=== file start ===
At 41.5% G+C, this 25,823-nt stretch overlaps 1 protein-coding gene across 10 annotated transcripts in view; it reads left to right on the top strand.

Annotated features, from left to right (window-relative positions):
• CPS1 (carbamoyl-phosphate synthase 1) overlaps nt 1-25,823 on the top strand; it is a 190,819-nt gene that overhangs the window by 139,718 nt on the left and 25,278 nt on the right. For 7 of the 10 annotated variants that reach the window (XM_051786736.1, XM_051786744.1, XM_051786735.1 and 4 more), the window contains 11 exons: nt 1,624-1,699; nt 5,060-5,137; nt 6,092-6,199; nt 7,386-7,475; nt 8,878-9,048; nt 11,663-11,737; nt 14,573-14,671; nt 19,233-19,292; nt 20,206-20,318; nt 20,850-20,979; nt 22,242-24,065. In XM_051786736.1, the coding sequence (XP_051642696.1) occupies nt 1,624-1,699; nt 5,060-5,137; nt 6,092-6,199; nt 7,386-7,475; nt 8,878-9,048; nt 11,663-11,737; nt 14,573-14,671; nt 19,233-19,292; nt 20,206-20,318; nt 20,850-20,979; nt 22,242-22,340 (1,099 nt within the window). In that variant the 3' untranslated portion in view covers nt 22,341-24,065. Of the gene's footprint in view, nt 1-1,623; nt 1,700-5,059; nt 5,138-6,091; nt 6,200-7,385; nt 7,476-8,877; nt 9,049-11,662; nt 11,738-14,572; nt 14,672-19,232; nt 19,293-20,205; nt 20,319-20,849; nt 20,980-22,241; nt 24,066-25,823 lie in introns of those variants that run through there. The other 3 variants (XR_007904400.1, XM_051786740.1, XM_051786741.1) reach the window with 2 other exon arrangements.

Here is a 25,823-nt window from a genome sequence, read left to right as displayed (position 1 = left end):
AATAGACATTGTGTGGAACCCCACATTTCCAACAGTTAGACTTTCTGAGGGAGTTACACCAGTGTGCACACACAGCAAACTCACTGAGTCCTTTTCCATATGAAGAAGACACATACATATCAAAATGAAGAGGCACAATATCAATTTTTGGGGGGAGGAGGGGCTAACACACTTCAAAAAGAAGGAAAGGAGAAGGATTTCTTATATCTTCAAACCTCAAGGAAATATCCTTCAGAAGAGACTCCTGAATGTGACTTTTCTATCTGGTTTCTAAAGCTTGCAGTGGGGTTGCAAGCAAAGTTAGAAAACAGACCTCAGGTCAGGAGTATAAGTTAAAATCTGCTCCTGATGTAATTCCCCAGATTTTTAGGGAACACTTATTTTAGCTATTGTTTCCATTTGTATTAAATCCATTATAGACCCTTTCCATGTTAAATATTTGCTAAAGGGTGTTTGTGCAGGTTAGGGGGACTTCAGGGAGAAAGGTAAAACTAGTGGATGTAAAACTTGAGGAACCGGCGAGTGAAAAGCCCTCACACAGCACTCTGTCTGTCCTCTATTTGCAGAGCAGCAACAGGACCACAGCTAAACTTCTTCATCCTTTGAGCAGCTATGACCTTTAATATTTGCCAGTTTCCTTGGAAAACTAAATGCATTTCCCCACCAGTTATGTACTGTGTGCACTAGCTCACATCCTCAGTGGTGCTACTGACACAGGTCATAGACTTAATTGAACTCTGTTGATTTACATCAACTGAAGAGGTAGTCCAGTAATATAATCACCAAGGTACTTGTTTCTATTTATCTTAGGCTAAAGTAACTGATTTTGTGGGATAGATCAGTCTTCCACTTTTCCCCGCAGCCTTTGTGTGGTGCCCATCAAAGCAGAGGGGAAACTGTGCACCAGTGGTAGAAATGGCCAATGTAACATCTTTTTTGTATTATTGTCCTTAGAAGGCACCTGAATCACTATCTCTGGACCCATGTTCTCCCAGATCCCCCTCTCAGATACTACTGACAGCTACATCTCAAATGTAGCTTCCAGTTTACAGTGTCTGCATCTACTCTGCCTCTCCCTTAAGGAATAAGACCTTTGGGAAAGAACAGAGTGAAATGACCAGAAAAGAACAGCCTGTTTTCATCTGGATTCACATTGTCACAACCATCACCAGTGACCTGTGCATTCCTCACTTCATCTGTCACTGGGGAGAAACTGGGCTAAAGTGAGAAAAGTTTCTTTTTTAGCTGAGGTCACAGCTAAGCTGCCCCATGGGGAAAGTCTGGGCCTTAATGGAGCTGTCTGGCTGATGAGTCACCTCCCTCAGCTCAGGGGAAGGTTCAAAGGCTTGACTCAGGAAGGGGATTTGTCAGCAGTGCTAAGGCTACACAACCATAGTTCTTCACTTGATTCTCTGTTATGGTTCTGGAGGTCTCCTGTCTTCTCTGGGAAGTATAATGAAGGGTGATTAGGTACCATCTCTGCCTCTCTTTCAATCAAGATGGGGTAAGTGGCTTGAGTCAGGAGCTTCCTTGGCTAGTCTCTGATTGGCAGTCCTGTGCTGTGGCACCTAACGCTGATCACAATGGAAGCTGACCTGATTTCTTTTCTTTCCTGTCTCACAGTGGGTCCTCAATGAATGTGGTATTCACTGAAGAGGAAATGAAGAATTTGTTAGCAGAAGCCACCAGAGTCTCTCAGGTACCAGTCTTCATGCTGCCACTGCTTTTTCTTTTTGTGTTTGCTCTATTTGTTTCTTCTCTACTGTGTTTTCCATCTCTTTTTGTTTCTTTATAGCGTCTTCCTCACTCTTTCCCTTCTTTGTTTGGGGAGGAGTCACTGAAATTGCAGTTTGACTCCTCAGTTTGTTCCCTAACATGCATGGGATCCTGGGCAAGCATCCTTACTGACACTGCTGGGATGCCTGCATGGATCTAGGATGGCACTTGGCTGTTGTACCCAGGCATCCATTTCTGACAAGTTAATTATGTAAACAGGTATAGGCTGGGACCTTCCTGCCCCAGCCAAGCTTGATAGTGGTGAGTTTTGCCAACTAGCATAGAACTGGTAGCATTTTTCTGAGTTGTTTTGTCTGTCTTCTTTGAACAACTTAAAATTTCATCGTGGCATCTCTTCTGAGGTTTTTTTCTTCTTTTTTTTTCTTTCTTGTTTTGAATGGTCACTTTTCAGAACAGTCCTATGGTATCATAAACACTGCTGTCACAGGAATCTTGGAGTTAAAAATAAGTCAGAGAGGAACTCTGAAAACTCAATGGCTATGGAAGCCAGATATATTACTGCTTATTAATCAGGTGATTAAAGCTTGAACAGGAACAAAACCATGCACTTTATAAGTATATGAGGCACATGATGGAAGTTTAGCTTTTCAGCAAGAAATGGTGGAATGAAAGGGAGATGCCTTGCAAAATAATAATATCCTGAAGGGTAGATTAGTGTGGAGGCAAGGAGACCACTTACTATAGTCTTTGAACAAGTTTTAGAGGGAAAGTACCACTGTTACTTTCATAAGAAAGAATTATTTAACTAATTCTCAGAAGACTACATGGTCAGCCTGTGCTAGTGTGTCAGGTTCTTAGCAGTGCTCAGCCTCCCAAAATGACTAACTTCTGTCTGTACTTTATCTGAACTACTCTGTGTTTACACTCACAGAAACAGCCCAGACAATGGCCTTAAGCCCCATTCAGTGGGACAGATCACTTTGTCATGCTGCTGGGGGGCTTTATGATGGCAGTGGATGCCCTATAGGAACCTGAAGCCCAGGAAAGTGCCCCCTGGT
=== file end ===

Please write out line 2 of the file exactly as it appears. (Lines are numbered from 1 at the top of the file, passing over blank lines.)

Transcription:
Annotated features, from left to right (window-relative positions):